Collaboration and Literacy
View Cycle 2
View Cycle 3
As the host teacher, I chose two different students that I felt might be challenged by collaboration. I hypothesized that each of these focus students would feel challenged for different reasons. My team and I worked to dissect the thinking of these two students, and worked to
research and discover support that we could incorporate into our lesson.
Then we sing the song again to remind ourselves of what we will do next. Then we will use this chart created by student voice to remind us of our norms.
Students share ideas on the rug using the talking stick while teacher circulates and checks in with groups.
Students get to work with their groups. They need to ask “Is it ok if I add _____?” before adding anything to their paper. The goal is for all voices to be heard, and all friends to add to the story ending.
Student collaborate and work for about 25 minutes. The teacher circles around the room.
Students clean up and come to the rug to share. Teacher selects two groups to share (FS1’s group and FS2’s group.Each student shares their ideas to the class and explains how they turned 3 ideas into 1.
Focus Student 1 Group Work
As a team we anticipated how our focus students would focus on this task while on the rug, and how they would collaborate with their team during work time.
RESEARCH, LESSON & OBSERVATION
Launch: Teacher invites students to sing the instructional song called “What Will Happen Next?” It’s in the tune of Bingo, if you want to give it a shot!
Next, teacher follows instructions in the song and reads the class the start of a new book. This book was handwritten with character and content inspiration based on FS1 and FS2’s interests.
Focus Student 2 Group Work
DEBRIEF & REFLECTION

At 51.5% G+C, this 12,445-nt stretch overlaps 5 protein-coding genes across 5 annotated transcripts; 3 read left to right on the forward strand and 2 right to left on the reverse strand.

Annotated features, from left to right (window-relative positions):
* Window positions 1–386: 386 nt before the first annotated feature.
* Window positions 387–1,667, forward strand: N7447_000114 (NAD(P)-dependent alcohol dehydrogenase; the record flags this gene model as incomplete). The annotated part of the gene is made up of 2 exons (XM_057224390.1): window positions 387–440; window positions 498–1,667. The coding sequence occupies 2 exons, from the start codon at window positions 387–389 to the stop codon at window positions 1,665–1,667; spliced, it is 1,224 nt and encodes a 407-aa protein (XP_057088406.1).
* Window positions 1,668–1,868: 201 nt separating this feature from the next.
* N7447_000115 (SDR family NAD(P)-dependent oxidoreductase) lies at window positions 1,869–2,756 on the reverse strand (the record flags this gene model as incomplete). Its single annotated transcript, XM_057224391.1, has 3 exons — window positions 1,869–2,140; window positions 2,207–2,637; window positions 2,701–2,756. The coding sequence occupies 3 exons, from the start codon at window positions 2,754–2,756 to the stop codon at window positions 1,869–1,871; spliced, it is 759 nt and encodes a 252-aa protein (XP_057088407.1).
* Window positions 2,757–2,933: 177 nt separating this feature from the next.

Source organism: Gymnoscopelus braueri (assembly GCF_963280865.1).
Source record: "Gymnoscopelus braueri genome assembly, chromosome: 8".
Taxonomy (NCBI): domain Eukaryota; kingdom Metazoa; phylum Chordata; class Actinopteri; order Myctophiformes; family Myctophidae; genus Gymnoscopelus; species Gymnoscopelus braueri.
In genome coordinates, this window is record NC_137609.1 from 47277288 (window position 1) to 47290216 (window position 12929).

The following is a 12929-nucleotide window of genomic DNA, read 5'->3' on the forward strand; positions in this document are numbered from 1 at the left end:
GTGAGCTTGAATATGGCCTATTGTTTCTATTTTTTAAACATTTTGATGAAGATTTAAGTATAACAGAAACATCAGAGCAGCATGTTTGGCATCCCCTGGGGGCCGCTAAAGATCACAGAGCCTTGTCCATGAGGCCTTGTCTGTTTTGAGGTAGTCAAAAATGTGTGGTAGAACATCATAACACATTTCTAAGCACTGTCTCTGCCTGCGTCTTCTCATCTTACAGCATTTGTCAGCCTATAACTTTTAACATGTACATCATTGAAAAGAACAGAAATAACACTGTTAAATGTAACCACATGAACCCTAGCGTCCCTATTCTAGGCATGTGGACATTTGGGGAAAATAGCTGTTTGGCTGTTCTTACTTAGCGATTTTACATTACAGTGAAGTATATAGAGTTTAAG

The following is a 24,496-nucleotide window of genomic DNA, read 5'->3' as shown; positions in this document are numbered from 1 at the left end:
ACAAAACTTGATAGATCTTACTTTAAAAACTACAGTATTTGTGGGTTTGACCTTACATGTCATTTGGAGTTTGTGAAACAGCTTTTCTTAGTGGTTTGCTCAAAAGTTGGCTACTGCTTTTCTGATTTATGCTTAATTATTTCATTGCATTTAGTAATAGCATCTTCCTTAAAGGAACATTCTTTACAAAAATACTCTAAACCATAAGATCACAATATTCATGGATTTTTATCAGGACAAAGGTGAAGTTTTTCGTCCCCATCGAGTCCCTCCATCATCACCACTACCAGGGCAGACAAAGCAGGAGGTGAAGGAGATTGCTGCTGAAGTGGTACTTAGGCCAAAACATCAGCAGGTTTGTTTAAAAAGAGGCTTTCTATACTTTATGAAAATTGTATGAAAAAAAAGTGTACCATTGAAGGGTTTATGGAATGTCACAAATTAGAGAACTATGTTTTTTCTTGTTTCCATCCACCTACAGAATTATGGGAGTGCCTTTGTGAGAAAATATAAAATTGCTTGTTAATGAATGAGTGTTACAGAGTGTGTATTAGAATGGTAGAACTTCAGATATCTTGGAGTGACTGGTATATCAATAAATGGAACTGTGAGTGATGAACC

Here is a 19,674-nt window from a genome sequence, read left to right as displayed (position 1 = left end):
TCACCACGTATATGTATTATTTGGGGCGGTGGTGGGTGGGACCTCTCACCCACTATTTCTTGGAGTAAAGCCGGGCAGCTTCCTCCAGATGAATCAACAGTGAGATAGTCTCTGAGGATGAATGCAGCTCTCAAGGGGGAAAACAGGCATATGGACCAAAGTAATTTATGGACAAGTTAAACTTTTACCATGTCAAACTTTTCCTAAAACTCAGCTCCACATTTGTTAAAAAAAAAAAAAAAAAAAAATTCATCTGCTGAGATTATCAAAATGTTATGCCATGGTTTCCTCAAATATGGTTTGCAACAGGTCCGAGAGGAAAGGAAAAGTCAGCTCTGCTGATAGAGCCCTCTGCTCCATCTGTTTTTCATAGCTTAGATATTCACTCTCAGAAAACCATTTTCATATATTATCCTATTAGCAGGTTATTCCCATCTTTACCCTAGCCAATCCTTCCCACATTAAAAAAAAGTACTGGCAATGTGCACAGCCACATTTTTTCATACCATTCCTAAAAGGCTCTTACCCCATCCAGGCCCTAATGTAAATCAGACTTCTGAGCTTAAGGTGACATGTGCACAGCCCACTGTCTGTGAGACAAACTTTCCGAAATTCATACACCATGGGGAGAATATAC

Growing this lesson idea into a full unit has been an experience. The idea for the “What Will Happen Next?” lesson structure started as something small and turned into a class routine through trial and error, tears, and making changes based on feedback. I enjoyed talking about focus students and hearing the data that my group members gathered. I loved writing stories specifically for my students, and making up songs and movements with my class. I was amazed at their growth of collaboration during this series of lessons. Overall this was a challenging process, especially as a brand new teacher. Finding time and space to incorporate our series of lessons was hard work, but I am proud of the lesson that we developed together.
Seeing young students grapple with collaboration and independence was inspiring. Kindergarteners were able to share, listen, combine ideas, and ultimately create beautiful work. This would not have been possible without Michelina’s carefully scaffolded group work norms and procedures. I am feeling very excited about shared writing work, and giving students chances to collaborate on tasks that are truly creative and have no “right answer.”
Taking turns in an intentional way helped English language learners collaborate with their peers. Sharing ideas amongst peers in a diverse group of different perspectives and needs can be intimidating, but thoughtful and intentional scaffolds helped all students participate. Key Learnings
“Success” looks different for every child and group. Teachers can help their students succeed by anticipating student thinking and implementing scaffolds and strategies accordingly.
Building excitement and incorporating student interest goes a long way in increasing student engagement and encouraging equitable participation.